As Bad As You Thought?: Red State

It all started a couple of years ago, when beloved cult filmmaker, Kevin Smith shocked his fans by announcing his intent to make a horror movie. The man from New Jersey had built his career on low budget comedy movies about slackers who could spout witty pop culture infused dialogue at the drop of a hat.  Many wondered if this “horror” movie he was making would just feature Jay and Silent Bob getting hacked up by a masked monster of some kind; but Smith promised an actual horror movie.  It took years for him to receive the funding necessary form him to make this movie as many deemed the movie a hard sell, but eventually everything fell into place, Smith had a cast with popular character actors such as; Melissa Leo, Stephen Root, and John Goodman and was finally able to make the movie. After much controversy and not being able to find a distributor for the film, Smith took on a self-righteous quest to take the movie on tour to build support. To the shock of many people this supposedly controversial movie which Smith had been working on for years sucked. I had heard many complaints about the film but there are many other films I have heard negative feedback on and I enjoyed them, given that I was already a fan of Smith I set out to see if this movie was really as bad as people were saying.

The movie starts with three teenage boys who are cut from standard forgettable horror movie victim cloth. They live in a small town where a Fred Phelps-esque preacher named Abin Cooperhad risen to prominence by leading a church which is also quite obviously inspired by Fred Phelps’ Westboro Baptist Church. For those of you unfamiliar with the subject, Phelps is a extremist minister who leads his own independent church populated almost exclusivity by his own family members, and in order to spread their message, that according to them God hates pretty much everything and everyone they picket and protest anywhere they can get attention. I digress, apparently the church is protesting at the funereal of a homosexual teenager who was killed recently, and of course being a horror movie, he is not the first to die mysteriously in the past couple of days. The three guys who may as well have targets painted onto their clothes, because it’s obvious they’re not gonna make it to the end of the flick, discover a web site where they can meet women for sex in there own hometown. For reasons unbeknownst to me they decide they can only do this if all three of them can take the woman together, it has only been a couple of years since I was a kid in high school, yet I never remember myself or any of the guys I encountered being giddy about having a foursome with their friends, I’m sure there are guys like that somewhere, but I have never met them.

Yeah, they’re not gonna make it

That night they get a car and head out to meet the woman who will let them engage in a real life foursome, but on the way they hit the car of the local sheriff who is getting his own action via, the guy in the car with him. I’m beginning to think this entire town is populated by sex addicts, must be a great place to raise kids. Being the sheriff he will not let this stand, he asserts his full authority and….makes his deputy go find the car, I miss the good old days when corrupt small town sheriffs would have hunted those kids down personally and shot them or something. The three sex starved teenagers pull up to the old dark trailer surrounded by nothing but woods, and are welcomed by Oscar winning actress Melissa Leo, who is quite obviously up to something. Yet despite all this and the recent spree of unsolved murders in their area, the trio go inside and drink the beers she gives them, like a naive party girl at a frat party, these kids are truly lacking in Spider Senses.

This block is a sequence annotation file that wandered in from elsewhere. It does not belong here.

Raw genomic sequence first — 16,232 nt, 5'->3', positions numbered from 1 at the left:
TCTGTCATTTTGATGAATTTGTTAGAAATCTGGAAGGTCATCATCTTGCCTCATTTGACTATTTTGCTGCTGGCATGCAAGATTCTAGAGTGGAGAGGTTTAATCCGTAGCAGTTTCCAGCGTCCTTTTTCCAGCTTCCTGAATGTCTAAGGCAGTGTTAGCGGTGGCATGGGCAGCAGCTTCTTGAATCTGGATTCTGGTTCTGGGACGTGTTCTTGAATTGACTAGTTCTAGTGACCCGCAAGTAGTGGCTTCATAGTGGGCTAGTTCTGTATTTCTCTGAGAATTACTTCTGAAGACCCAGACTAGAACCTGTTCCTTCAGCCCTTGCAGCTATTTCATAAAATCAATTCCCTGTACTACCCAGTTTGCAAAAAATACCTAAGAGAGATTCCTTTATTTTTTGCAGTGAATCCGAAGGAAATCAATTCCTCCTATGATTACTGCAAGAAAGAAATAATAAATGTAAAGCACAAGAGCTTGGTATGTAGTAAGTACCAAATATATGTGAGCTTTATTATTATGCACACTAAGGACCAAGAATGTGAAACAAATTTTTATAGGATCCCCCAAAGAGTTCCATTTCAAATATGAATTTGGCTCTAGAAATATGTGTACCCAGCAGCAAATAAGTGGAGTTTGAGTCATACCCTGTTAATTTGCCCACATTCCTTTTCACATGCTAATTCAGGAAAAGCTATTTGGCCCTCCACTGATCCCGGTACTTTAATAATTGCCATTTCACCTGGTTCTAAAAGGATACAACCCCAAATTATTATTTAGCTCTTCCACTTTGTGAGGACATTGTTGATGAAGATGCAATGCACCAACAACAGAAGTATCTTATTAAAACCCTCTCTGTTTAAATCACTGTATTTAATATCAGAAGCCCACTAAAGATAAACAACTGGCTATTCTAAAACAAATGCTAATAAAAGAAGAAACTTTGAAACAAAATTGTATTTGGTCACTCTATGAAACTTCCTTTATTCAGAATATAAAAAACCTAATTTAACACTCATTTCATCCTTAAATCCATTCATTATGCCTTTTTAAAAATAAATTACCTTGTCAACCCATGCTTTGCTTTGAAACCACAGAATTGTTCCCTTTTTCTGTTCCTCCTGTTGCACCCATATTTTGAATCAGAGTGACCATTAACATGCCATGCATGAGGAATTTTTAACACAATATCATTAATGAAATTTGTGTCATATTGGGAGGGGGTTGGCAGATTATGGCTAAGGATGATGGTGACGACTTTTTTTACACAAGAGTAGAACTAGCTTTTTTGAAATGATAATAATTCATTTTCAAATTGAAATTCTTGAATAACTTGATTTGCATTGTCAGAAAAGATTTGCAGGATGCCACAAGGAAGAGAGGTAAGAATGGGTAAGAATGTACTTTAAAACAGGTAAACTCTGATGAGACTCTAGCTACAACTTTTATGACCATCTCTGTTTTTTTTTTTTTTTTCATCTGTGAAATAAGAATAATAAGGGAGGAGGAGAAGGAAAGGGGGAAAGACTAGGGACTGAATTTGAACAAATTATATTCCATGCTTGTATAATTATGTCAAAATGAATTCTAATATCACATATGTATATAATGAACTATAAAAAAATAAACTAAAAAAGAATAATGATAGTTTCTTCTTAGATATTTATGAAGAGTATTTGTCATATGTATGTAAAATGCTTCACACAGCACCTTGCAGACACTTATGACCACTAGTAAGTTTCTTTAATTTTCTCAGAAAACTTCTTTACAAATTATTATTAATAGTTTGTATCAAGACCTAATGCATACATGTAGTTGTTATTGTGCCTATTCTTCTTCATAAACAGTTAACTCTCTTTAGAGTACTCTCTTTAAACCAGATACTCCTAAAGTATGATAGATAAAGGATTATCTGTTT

This guy would survive a horror movie

Unsurprisingly, the beers are laced with drigs which leads to the kids being knocked unconscious. I’ll freely admit, at this point things are ridiculously dull, but fear not craziness is about to come, and it will be in spades.   The victim played by Kyle Gallner, wakes up in a cage to the sound of old timey church music, and the crazy preacher Abin Cooper, alluded to in the beginning of the film finally makes his grand appearance and to the surprise of none, he is responsible for what is has happened to the teens. Cooper is played by veteran actor, Michael Parks who is easily the best part of this movie, with his performance he makes Cooper truly scary. As Parks delivers a sermon in character, he convinces you that Cooper is a man who truly believes the things he does are righteous but he is so charismatic that you can understand why people believe what he tells them, through his body language and and the way he speaks you can not help but get the chills from the man but at the same time you can not turn away. Many have complained that Smith spends too long on this scene, yet I have to disagree, the church service led by Cooper is easily the best part of the movie with a combination of Parks’ dynamic performance and the way the scene is filmed is perfect, as Kevin Smith shows you each of the nameless members of the Cooper family in the congregation you can tell a lot about each member just from a glance and what they are doing. True this scene runs longer than it should but as stated before it is a respite from what is about to come.

It is revealed during his sermon that he and his followers are responsible for the recent rash of murders, which I’m sure come as a surprise to nobody. Tied to the cross is his latest victim, a homosexual man he lured in using the internet as with the three teenagers. For a group of backwater hillbillies these people seem to have a good grasp on being expert internet predators, the likes of which Chris Hanson could not detect. The intended victim is wrapped in an obnoxious amount of Saran wrap, as are the kids who are also prisoners, which begs the question; how did nobody get suspicious amount the hatemongers buying so many spools of of plastic wrap at the same time dead bodies are turning up wrapped up in plastic wrap. It’s not like there are so many people in this clan that they can get away with it there’s only like eight people in the entire church.